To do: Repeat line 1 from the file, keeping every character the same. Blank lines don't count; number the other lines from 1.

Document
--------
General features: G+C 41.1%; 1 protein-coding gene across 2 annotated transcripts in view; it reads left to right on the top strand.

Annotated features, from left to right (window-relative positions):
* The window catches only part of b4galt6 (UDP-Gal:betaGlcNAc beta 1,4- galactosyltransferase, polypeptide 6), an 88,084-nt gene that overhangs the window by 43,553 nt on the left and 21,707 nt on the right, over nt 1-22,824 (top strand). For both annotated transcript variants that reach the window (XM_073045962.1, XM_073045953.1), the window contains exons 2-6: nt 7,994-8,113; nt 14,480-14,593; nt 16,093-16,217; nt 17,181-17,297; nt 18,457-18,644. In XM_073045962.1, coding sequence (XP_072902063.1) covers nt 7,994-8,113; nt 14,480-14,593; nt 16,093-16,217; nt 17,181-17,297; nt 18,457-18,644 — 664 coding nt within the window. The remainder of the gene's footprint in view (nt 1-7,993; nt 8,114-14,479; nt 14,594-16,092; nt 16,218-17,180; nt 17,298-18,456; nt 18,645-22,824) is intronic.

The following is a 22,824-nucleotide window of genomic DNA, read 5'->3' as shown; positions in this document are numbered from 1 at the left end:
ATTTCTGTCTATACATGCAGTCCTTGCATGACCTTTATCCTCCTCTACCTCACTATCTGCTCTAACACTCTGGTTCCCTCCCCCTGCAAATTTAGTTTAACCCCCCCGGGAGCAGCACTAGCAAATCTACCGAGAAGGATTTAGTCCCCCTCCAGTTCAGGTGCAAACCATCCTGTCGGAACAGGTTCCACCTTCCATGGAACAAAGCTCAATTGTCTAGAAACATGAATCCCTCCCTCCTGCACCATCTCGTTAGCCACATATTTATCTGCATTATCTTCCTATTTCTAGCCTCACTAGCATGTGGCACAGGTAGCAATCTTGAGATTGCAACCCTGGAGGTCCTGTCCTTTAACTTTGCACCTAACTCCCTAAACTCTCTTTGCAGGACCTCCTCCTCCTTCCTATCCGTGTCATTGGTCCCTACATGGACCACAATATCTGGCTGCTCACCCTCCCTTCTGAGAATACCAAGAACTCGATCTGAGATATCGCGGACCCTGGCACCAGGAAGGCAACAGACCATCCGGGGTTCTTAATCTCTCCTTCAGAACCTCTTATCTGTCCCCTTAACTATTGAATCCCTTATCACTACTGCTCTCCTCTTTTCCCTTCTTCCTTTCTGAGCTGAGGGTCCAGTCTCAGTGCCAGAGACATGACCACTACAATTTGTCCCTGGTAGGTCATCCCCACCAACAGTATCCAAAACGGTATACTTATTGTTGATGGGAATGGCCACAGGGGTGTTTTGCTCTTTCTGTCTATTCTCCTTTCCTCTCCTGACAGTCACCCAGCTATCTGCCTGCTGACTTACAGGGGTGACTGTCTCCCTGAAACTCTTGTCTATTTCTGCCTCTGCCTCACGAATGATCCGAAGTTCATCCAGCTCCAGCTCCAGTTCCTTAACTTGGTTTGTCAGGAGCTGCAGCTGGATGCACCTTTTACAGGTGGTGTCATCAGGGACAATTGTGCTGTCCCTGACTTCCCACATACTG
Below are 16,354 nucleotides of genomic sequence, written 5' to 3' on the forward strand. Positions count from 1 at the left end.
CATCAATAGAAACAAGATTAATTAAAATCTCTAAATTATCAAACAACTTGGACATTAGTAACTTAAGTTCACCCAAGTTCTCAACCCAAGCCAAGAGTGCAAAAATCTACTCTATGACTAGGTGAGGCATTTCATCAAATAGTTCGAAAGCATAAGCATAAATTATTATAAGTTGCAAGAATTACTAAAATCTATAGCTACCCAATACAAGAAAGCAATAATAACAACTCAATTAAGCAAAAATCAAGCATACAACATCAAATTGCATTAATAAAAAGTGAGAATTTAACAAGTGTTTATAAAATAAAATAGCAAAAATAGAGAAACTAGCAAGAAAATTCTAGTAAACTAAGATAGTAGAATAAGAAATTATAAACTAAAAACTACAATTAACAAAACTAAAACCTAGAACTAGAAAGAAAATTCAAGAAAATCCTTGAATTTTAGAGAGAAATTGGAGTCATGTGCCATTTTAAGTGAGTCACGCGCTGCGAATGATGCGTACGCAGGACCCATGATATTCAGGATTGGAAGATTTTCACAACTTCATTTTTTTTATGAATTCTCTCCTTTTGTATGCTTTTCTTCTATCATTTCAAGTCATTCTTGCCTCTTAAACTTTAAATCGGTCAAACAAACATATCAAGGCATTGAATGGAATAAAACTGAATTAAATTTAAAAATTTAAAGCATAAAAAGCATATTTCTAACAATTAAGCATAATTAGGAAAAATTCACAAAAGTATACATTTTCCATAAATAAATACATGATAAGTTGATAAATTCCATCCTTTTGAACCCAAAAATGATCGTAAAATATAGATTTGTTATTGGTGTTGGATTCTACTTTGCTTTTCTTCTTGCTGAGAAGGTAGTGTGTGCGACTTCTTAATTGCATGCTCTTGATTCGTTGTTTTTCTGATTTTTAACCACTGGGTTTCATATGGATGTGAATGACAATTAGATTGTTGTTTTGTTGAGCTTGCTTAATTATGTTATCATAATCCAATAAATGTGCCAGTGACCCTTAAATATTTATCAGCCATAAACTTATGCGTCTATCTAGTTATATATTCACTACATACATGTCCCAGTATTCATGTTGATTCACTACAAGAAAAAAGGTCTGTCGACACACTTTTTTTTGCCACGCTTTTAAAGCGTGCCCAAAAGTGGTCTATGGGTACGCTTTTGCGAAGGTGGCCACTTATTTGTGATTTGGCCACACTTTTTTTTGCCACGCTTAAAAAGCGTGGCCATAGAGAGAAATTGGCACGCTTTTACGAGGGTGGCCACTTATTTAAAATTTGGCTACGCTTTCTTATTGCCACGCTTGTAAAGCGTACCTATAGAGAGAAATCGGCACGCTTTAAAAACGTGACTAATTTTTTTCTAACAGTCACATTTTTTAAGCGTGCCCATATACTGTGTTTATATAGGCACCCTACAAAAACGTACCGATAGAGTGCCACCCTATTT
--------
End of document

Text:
General features: G+C 41.1%; 1 protein-coding gene across 2 annotated transcripts in view; it reads left to right on the top strand.